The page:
BISMARCK, N.D., Aug. 28, 2023 – North Dakota School Superintendent Kirsten Baesler has awarded a $10,000 innovation grant to the Hettinger public schools to finance an advanced botany instruction program, including a rain garden and hydroponics system for growing plants.
Brooke Schneider, who teaches science in grades 5-7 at Hettinger, said several agricultural stakeholders will be part of the project, including the Adams County soil conservation district and library, local farmers and agronomists, and North Dakota State University’s research extension center at Hettinger.
Botany is the scientific study of plants, including how they function, how they have evolved and are related to each other, and how people use them. The school district lacks a botany program despite its agricultural nature, and its ability to teach about botany and agriculture is limited, Schneider said.
“Agriculture is important to us, yet our school has minimal resources to educate our students about the quickly changing industry,” Schneider wrote in the grant application. “Additionally, agriculture has impacted our native ecosystem, which could negatively impact the industry. It is vital that our students design and analyze innovative practices to ensure a healthy environment and bountiful harvests.”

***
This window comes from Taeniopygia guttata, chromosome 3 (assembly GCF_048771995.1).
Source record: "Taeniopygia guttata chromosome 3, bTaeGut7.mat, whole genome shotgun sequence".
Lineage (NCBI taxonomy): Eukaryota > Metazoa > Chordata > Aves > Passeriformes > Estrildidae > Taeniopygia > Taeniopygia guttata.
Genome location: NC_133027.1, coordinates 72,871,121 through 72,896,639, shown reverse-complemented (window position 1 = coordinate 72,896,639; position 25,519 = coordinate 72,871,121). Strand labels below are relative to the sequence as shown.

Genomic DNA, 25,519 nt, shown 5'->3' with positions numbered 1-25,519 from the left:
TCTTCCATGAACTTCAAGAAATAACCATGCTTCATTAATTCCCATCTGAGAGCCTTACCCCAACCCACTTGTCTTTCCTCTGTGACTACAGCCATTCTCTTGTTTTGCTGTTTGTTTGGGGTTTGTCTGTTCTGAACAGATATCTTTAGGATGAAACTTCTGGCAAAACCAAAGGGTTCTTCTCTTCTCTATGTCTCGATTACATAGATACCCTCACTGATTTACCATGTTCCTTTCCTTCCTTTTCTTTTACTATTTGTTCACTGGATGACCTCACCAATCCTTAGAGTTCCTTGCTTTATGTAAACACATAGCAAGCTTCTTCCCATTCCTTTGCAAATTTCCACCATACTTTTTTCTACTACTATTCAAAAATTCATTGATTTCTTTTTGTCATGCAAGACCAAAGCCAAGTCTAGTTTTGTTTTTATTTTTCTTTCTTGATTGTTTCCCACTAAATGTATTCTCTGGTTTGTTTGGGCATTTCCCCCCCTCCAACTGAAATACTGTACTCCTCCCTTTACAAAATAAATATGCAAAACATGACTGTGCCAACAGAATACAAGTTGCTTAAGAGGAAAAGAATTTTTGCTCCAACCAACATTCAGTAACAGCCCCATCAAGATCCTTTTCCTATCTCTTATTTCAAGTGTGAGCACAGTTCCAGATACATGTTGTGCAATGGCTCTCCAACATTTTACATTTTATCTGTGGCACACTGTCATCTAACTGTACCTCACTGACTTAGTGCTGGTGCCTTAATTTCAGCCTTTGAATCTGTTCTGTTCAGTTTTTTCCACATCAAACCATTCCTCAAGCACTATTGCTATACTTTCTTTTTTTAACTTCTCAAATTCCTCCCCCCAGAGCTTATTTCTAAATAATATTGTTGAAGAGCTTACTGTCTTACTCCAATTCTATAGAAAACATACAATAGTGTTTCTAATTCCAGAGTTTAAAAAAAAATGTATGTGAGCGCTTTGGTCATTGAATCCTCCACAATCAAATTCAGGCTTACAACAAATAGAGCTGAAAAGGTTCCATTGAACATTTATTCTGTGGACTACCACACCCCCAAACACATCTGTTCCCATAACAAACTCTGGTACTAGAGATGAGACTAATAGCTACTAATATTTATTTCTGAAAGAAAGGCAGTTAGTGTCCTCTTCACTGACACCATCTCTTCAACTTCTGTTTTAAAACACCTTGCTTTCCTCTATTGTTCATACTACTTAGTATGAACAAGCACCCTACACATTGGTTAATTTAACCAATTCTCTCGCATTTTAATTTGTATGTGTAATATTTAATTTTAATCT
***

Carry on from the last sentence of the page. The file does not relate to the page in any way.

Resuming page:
Many of the district’s students “show interest in simply taking over the family farm, without realizing the many agricultural opportunities available,” Schneider wrote. “We believe incorporating hands-on botanical experiences for our students will encourage lifelong agricultural innovation for our farming population, (and) will also teach sustainable practices to our nonfarming students.”
The project will include a greenhouse, hydroponics – a crop system that grows plants in water infused with nutrients – and a rain garden, which is a garden of native plants in a land depression that filters water runoff and allows the ground to absorb more water.
The Department of Public Instruction’s $10,000 Hettinger grant continues an initiative Baesler announced in December 2021. As part of a competitive application process, up to $10,000 in teacher innovation grants are awarded to one or more candidates every three months. The program was established using federal COVID-19 recovery funds.
The application window for the eighth round of grants opens Oct. 8, with the grant awards announced on Nov. 8, Baesler said.